Jesse Marsch Archive

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Five years of coaching turmoil reflects poorly on Impact organization

Jesse Marsch PHOTO: MIKE WYMAN

Since 2008, four men have coached the Montreal Impact through the club’s final years of Div. 2 soccer and its 2012 debut in MLS. And Nick De Santis has held the job twice.

Coaching is never a stable job, but outside of Toronto FC, it’s hard to think of a club where the gaffer is on a more precarious perch than in Montreal. And no club wants to be mentioned in the same sentence as Toronto FC.

John Limniatis took this team to the quarters of the CONCACAF Champions League in 2008-2009, but didn’t last to see out the 2009 season. Marc Dos Santos took over and won the USL title in 2009, but a slow start to the 2011 NASL season brought the end to his tenure. De Santis came back as an interim coach, then Jesse Marsch came in for one MLS season.

Marsch and the Impact decided to part ways this weekend, and the hunt is on for the fifth coach since ’08.
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Coach Marsch, Impact agree to part ways

Jesse Marsch, left, and Joey Saputo address the media Saturday. PHOTO: MIKE WYMAN

Summoned to Saputo Stadium on short notice, media members assembled this morning and were told that head coach Jesse Marsch was no longer with the organization.

Team President, Joey Saputo, already on the record as being satisfied with Marsch’s efforts over the team’s inaugural season, sat alongside Technical Director Nick De Santis and the former coach for the announcement, saying that it was neither a firing or a resignation but rather “an amicable parting of ways”.

“Although the decision was a tough one to make it was made mutually for the benefit of the club. We told you on Wednesday that we were happy with Jesse’s work this year and we are still satisfied today,” Saputo reiterated.

“I think that naming Jesse as head coach for the team’s first MLS season was the right decision to take. Jesse has always had the club at heart and gave his maximum towards helping the team achieve success. I’d like to thank him for his involvement and commitment to the Montreal Impact. While we have the same long-term objectives for this organization we realized over the past few weeks that we do not share the same philosophy on how to get there,” he continued.
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Marsch: Impact’s first season “wasn’t good enough”

Jesse Marsch

While the Montreal Impact’s top brass were holding their post-mortem on the 2012 MLS campaign, the players and coaching staff were on the pitch at Saputo Stadium, going through their paces in preparation for next Monday’s departure for Italy.

The team will train and play against Fiorentina and Bologna, both Serie A sides and the latter the club for whom striker Marco Di Vaio played before crossing the Atlantic this spring.

Their workout concluded, head coach Jesse Marsch and a number of his players recapped the Impact’s season and looked into the team’s immediate future.

“I think that the energy, effort and commitment that everyone showed from the top to the bottom was at a very high level and something to be very proud of but, in the end it’s a results-oriented business and for me, especially considering the way the season ended, it wasn’t good enough,” declared the first-year gaffer.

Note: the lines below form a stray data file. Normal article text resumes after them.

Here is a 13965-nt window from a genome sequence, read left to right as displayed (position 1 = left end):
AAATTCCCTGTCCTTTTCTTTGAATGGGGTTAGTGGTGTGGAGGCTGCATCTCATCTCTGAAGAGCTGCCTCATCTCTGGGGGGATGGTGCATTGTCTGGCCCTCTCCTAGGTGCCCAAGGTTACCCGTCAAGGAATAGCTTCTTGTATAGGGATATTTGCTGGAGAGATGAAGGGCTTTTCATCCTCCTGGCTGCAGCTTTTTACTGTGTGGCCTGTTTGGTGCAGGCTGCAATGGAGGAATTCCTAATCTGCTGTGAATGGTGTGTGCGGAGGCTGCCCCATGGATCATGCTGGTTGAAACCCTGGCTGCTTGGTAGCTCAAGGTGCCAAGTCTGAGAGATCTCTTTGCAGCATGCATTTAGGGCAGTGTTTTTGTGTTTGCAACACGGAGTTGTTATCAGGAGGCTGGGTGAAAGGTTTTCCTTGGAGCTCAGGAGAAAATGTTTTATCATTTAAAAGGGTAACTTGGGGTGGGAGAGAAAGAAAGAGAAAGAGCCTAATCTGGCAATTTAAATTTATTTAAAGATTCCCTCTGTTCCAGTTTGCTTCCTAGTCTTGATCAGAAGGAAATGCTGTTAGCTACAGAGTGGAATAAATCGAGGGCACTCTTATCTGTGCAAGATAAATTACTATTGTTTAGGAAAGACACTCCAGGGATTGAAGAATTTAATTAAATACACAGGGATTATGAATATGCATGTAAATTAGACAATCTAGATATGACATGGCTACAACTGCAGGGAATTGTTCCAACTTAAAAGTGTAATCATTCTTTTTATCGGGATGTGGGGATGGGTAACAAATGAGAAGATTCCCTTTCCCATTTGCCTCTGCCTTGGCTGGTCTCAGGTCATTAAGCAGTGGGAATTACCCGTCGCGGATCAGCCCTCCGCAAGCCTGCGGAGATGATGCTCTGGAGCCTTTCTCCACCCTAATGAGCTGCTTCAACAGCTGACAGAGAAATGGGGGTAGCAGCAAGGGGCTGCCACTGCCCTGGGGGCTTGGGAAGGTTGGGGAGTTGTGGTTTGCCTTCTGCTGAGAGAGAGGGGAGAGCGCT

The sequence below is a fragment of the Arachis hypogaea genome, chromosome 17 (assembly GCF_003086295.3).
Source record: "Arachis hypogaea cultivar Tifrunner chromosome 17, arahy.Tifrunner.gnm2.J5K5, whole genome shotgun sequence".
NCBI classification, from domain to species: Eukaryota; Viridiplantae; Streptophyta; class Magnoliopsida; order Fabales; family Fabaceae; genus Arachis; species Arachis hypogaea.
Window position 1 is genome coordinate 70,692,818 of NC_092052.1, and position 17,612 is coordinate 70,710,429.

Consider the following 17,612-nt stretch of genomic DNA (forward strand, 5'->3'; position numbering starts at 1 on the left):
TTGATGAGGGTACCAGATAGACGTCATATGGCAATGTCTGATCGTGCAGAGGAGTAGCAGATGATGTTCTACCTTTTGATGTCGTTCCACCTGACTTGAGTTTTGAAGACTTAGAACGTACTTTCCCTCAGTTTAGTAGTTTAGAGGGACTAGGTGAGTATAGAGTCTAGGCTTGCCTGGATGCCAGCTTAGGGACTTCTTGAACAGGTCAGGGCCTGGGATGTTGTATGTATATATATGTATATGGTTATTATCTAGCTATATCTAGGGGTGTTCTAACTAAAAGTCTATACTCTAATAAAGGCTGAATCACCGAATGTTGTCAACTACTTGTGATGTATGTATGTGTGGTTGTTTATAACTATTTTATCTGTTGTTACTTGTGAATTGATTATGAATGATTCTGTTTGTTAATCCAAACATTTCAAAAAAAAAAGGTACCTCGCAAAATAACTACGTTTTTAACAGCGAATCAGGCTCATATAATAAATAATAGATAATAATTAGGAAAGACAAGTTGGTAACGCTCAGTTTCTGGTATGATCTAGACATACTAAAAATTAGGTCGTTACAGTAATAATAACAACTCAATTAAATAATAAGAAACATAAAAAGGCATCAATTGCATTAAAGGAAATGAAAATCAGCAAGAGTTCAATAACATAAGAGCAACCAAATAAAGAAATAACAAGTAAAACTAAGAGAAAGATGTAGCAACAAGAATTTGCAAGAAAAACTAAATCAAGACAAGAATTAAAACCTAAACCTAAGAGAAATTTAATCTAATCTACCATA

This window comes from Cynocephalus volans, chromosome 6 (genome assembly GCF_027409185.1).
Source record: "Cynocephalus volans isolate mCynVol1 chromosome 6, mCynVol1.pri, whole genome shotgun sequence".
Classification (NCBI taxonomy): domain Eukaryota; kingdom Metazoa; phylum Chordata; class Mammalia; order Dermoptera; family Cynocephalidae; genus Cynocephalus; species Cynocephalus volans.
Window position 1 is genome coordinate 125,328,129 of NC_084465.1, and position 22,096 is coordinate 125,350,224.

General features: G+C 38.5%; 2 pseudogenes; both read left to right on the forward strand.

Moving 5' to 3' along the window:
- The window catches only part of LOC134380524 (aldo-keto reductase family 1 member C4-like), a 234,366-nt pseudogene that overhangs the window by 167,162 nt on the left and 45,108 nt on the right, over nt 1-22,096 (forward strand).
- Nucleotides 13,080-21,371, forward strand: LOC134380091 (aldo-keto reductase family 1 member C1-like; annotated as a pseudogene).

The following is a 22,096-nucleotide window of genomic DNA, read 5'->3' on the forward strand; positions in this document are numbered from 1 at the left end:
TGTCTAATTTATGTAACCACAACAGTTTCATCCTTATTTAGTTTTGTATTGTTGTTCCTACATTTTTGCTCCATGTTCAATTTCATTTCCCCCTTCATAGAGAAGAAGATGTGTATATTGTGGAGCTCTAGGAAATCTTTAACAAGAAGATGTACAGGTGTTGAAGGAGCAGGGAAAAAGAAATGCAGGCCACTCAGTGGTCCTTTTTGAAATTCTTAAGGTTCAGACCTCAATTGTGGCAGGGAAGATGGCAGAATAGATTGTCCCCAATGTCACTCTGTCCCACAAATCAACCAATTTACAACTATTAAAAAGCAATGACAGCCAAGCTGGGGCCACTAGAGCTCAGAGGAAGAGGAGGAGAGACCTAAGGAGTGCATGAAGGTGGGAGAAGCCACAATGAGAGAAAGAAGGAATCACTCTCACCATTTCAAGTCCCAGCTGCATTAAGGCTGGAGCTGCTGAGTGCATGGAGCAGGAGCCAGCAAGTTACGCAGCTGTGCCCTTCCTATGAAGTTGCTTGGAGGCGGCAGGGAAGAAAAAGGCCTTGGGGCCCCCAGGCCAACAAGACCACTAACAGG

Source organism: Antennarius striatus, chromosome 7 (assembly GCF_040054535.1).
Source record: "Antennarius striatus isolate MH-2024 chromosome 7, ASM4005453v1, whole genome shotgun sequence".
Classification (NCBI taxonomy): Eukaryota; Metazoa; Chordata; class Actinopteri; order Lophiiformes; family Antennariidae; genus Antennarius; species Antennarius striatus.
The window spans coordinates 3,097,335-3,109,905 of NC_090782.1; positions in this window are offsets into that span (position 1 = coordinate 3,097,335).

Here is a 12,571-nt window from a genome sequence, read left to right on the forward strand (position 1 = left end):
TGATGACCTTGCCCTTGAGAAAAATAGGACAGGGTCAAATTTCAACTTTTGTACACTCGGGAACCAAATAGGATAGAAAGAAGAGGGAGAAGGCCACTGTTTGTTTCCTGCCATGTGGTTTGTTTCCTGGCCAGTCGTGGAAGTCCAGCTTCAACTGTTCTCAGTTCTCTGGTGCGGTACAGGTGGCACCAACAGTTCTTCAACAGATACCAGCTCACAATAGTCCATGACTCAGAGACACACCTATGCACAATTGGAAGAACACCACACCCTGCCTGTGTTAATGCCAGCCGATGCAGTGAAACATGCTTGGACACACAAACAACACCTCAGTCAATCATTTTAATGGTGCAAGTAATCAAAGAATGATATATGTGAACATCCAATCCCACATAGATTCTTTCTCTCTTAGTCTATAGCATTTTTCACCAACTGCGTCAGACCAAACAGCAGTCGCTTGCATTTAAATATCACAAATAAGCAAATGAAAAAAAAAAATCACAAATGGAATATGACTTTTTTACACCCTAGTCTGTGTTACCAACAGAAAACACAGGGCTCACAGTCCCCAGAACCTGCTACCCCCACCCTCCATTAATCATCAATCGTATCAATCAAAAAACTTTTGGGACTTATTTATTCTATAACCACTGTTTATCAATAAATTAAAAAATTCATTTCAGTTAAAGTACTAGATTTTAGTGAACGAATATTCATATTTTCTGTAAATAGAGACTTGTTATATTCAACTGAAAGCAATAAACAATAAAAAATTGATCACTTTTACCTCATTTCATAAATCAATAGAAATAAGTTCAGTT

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Impact brain trust reflects on successes and mistakes in 2012 season

Joey Saputo, left, and Nick De Santis PHOTO: MIKE WYMAN

The Montreal Impact’s upper management team, President Joey Saputo, VP Richard Legendre and Technical Director Nick De Santis, met with the media this morning to conduct the team’s first MLS post-mortem and all involved pronounced the patient alive and generally healthy but in need of some fine tuning to thrive in its second season. An upcoming overseas trip could serve as a possible prescription.

“The high point that I’m going to remember from this season is that we reached our objective for ticket sales with an average attendance of almost 23,000 spectators per game, good for third in the league,” said Saputo. “We played four of our last six games to full houses and the average attendance averaged 19,656 during those six games. We had two record crowds of over 58,000 and 60,000 at Olympic Stadium.

“The extraordinary atmosphere at our games is thanks to the exceptional support we get from our fans and has made us a very difficult team to play against at home.”

He then identified a number of things that he did not want to see repeated in the team’s second season.

“We do not want to be close to the playoffs, we want to be in the playoffs. We want to reach our season-ticket subscription objective. We do not want to experience a dip in attendance like we had in our first game at Saputo Stadium. We do not want to leave points on the pitch by allowing so many late-game goals,” he said.
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ACC seeding still wide open after Impact drops MLS finale to Revs

Jesse Marsch

The New England Revolution came to town looking to salvage a bit of pride and avoid being swept by a first-year team in their season series, but the Impact had something more tangible to play for: The top spot among Canadian pro teams and along with it the right to face FC Edmonton in the opening round of next year’s Amway Canadian Championship.

When the final whistle blew, the New England side had achieved its objective, leaving town with a 1-0 victory in a game where it was outplayed by their hosts from the opening whistle but, like it has so often in their inaugural MLS campaign, Montreal gave up a late goal, leaving points on the table that they needed and, as a result, are dependent on Real Salt Lake to handle the Vancouver Whitecaps later Saturday evening. Both the Whitecaps and Impact are tied at 42 points each.